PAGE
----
Demystifying Sizing and Story Points
Sizing is one of the key tasks in backlog grooming and Sprint planning meetings, but some teams get bogged down in the numbers. How can the scrum master help? This is our first post in a series on demystifying sizing and story points, by Joyce Carr Schwab, one of Dev Technology’s project managers.
What is sizing?
Sizing is the practice of estimating the overall effort required to complete a backlog item. Effort includes the relative complexity of the backlog item, such as:
Amount of Work:
Web page with 10 fields vs. Web page with 100 fields
Complexity of Work:
Web page with 10 fields that have inter-dependencies vs. Web page with 100 independent fields
Risk or Uncertainty:
- Inherited system with old/brittle code
- Environmental factors
- Interfaces with external systems
- New or untried methodology built from scratch
Who Performs the Work:
Experienced developer familiar with project vs. Junior developer or someone new to the project
So far, this sounds a lot like old-school estimation in terms of hours, right? Yes and no. The difference is that the agile approach aims to free development teams from getting bogged down in estimation paralysis. Estimation is hard. Too often developers feel that their estimates are translated into commitments with hard due dates. Naturally, they become cautious about estimating at all or sandbag estimates to allow time for the unexpected.
Understanding Story Points
Story points attempt to solve this conundrum. The most common story point scale is the Fibonacci Sequence (1, 2, 3, 5, 8, 13). A user story that is 5 story points is more complex than a 3-point story, but there is no other meaning to that number. Points are not hours, dollars, or resources. They combine all the factors listed above in a way that makes sense to the team working on a specific project. Story points represent the team’s best guess about the effort required to complete a backlog item.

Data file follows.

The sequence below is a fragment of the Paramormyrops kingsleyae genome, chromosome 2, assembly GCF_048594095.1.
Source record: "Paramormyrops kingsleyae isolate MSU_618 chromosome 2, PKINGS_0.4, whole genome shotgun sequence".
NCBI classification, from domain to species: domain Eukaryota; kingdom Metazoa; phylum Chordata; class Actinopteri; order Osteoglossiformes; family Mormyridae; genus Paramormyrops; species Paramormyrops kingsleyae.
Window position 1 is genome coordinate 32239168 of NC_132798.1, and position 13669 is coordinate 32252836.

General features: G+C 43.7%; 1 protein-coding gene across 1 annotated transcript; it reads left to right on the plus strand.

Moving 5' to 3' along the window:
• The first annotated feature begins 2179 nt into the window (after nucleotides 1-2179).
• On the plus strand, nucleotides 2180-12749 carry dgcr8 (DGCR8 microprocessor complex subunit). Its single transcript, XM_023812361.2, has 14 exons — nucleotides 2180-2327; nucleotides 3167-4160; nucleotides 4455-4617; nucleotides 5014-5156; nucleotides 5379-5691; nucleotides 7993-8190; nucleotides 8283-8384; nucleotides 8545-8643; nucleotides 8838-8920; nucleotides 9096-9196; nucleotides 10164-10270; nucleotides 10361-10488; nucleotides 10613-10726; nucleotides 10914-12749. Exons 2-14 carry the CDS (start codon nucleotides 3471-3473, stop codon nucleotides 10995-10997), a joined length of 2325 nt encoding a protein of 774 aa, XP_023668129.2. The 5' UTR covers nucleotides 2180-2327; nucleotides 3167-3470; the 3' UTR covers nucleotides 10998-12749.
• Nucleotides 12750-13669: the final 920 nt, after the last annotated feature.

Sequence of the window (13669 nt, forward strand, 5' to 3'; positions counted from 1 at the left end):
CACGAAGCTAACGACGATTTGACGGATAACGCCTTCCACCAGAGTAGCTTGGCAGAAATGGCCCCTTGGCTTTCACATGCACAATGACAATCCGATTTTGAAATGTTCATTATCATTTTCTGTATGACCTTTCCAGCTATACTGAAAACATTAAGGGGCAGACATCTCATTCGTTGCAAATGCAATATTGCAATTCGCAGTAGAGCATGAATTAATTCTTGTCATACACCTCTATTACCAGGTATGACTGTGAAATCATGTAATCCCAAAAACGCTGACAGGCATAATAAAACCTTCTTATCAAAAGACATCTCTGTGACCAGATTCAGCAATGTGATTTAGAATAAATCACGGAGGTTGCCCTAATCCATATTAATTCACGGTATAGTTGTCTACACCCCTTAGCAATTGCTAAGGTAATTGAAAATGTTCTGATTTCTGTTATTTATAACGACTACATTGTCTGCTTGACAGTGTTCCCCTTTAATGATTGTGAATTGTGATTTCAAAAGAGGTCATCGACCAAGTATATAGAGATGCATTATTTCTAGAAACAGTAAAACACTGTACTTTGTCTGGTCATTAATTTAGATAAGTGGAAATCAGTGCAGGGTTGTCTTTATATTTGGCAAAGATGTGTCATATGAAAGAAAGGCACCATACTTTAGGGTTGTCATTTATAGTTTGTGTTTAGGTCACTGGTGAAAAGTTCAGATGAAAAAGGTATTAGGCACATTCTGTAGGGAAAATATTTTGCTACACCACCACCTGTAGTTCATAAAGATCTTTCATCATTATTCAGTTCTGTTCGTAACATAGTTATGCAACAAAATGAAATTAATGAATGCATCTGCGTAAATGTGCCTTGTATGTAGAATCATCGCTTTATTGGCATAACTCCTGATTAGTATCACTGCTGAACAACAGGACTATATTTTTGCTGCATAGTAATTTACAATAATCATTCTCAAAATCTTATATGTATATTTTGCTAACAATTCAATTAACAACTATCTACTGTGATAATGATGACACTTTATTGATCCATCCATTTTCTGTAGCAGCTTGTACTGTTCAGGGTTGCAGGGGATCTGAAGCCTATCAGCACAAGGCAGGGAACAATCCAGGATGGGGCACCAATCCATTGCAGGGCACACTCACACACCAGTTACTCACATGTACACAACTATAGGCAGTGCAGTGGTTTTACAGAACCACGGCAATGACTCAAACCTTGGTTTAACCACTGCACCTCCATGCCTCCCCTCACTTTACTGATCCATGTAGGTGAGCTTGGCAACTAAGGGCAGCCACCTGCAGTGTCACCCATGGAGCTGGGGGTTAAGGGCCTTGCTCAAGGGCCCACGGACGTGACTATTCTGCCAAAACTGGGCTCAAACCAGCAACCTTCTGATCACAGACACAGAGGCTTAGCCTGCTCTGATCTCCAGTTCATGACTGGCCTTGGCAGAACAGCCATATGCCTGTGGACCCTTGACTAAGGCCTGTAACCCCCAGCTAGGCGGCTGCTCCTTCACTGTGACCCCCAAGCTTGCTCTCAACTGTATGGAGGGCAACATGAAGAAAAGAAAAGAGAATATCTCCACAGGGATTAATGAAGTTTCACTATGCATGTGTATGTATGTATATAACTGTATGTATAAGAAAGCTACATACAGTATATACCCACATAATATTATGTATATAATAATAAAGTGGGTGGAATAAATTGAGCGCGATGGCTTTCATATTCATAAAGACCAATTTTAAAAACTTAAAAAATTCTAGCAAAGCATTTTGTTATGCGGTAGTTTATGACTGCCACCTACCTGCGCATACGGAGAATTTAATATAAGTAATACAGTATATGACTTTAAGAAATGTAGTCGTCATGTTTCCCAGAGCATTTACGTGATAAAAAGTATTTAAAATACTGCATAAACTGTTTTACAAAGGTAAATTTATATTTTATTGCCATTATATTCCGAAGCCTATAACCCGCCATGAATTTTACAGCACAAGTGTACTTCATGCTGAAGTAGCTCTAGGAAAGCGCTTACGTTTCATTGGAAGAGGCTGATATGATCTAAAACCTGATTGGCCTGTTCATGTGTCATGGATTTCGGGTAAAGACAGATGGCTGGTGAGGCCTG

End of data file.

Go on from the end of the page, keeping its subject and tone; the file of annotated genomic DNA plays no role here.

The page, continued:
If a team gets too wrapped up in the numbers – arguing over the difference between a 5 and an 8 for example – try something simpler, like T-shirt sizes (XS, S, M, L, XL, XXL). T-shirt sizes are further removed from numbers, so they help teams new to sizing avoid thinking of sizing in terms of hours or days of effort. You can also try this fun activity to get your team thinking outside the box.
Teams often size user stories or backlog items before Sprint Planning. All stories in the Sprint backlog must be sized when the Sprint starts. To ensure productive, accurate sizing, the team needs user stories with acceptance criteria.
- Ensure the backlog item or user story has complete acceptance criteria, then review the user story as a team.
- Decompose the user story into sub-tasks, if needed. For example, if the new login screen requires an updated user interface, new database fields, and additional application layer programming, these could be represented as sub-tasks.
- Give the team an opportunity to discuss the story, ask questions of each other and the Product Owner, and even refresh their memories about the relevant code.
- Ask everyone on the team to recommend a size for the story simultaneously.
- If you have agreement, then the size is assigned. If not, continue discussion. After three attempts without agreement, use the larger size.
This post is the first in our series on estimating by Joyce Carr Schwab, one of Dev Technology’s Project Managers. Check out the rest of the series:
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